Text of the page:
Search Results

You are looking at 1 - 10 of 220 items for :

  • "fundamental motor skills" x
  • Refine by Access: All Content x
Clear All
Restricted access

Marcelo Gonçalves Duarte, Glauber Carvalho Nobre, Thábata Viviane Brandão Gomes, and Rodolfo Novelino Benda

, & Nobre, 2018 ; Valentini et al., 2016 ). The consequence of a low-proficiency scenario regarding fundamental motor skills is having children who have difficulties related to learning motor tasks, a lack of physical fitness, and little motivation to develop an active and healthy lifestyle ( Barnett

Restricted access

Alexander Engel, Carolyn Broderick, Nancy van Doorn, Louise Hardy, Rachel Ward, Natalie Kwai, and Belinda Parmenter

Movement Guidelines for 3- to 5-year-old children ( 37 ). Furthermore, an estimated 73% of Australian preschool-aged children exceed the daily recommendation of <60 minutes of screentime ( 43 ), when less screen time is considered beneficial for health and well-being ( 37 ). Fundamental motor skills (FMS

Full access

Karl M. Newell

list only Burton and Rodgerson ( 2001 ) and Seefeldt ( 1980 ) directly address the issue of fundamental motor skills in a developmental context. This is in spite of the fact that motor development texts over the years have shown that the emerging and growing repertoire of motor skills in the developing

Restricted access

Kara K. Palmer, Danielle Harkavy, Sarah M. Rock, and Leah E. Robinson

Fundamental motor skills (FMS) are goal-directed, voluntary movements that develop into more advanced or sport-specific movements ( Clark & Metcalfe, 2002 ). FMS develop in childhood (3–7 years of age) and form the foundation for more context-specific skills later in life ( Clark & Metcalfe, 2002

Restricted access

Ali Brian, Sally Taunton Miedema, Jerraco L. Johnson, and Isabel Chica

Fundamental motor skills (FMS), typically classified as locomotor (e.g., run, hop, and jump) and ball skills (e.g., throw, catch, and kick), are also known as the “building blocks” for more advanced movement patterns, physical activity participation, and sports and games ( Clark & Metcalfe, 2002

Restricted access

Clarice Martins, E. Kipling Webster, Paulo Felipe Ribeiro Bandeira, and Amanda E. Staiano

In early childhood, fundamental motor skills (FMSs), operationally defined as the basis of more complex movements required to participate in sports, games or other context-specific physical activity (PA; Logan et al., 2018 ), develop as a function of physical maturation, instruction and practice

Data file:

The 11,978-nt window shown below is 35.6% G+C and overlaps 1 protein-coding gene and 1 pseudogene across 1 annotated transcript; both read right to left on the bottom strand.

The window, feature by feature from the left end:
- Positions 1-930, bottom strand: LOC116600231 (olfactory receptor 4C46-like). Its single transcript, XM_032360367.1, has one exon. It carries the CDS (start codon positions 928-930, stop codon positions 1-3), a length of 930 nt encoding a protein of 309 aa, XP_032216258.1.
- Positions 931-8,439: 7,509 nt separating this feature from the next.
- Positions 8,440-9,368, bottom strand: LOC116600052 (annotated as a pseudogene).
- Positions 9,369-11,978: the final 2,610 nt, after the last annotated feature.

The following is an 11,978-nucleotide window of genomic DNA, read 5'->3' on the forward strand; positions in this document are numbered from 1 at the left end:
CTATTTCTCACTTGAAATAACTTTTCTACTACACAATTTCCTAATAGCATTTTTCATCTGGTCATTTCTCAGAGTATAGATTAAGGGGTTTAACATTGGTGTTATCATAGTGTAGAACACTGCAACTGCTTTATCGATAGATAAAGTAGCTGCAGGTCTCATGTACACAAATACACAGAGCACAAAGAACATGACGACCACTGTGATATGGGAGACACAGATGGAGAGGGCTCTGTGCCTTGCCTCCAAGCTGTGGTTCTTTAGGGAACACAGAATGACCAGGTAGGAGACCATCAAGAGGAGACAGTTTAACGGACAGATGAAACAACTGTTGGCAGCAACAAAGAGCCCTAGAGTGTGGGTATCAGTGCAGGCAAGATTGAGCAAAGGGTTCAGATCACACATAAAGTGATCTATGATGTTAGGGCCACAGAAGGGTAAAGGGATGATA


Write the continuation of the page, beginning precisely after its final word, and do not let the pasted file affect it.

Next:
Restricted access

Leanne K. Elliott, Jonathan A. Weiss, and Meghann Lloyd

; Liu, 2012 ; Ruggeri et al., 2020 ). Fundamental motor skills are movement patterns (e.g., running, jumping, throwing, catching) that act as the building blocks for more advanced movements and sport-specific skills ( Clark & Metcalfe, 2002 ; Robinson & Goodway, 2009 ; Seefeldt, 1980 ). Therefore, a

Restricted access

Thaynã Alves Bezerra, Paulo Felipe Ribeiro Bandeira, Anastácio Neco de Souza Filho, Cain Craig Truman Clark, Jorge Augusto Pinto Silva Mota, Michael Joseph Duncan, and Clarice Maria de Lucena Martins

Accruing adequate time spent engaging in physical activity (PA) in early childhood is related to several health benefits, 1 , 2 including the development of fundamental motor skills (FMS). 3 Mastery in FMS plays an important role for a positive trajectory of health outcomes, such as body mass

Restricted access

Xiaoxia Zhang, Xiangli Gu, Tao Zhang, Priscila Caçola, and Jing Wang

-based games outside of school ( 29 ). Response items included 0 hour (children did not do this activity) or less than an hour, 1, 2, 3, 4, or 5 or more hours per day. Fundamental Motor Skills The TGMD-2 was used to assess children’s FMS including locomotor and object control skills. Six locomotor skills (ie

Restricted access

Judith Jiménez, Maria Morera, Walter Salazar, and Carl Gabbard

Purpose:

Motor skill competence has been associated with physical activity level, fitness, and other relevant health-related characteristics. Recent research has focused on understanding these relationships in children and adolescents, but little is known about subsequent years. The aim of this study was to examine the relationship between fundamental motor skill (FMS) ability and body mass index (BMI) in young adults.

Method:

Participants, 40 men and 40 women (M age = 19.25 yr, SD = 2.48), were assessed for BMI and motor competence with 10 fundamental motor skills (FMSs) using the Test for Fundamental Motor Skills in Adults (TFMSA).

Results:

BMI was negatively associated with total motor ability (r = –.257; p = .02) and object control skills (r = –.251; p = .02); the relationship with locomotor skills was marginally insignificant (r = –.204; p = .07). In regard to individual skills, a significant negative association was found for running, jumping, striking, and kicking (ps < .05). Multiple regression analysis indicated that BMI and gender predicted 42% of the variance in total FMS score; gender was the only significant predictor.

Conclusion:

Overall, these preliminary findings suggest that young adults with higher FMS ability are more likely to have lower BMI scores.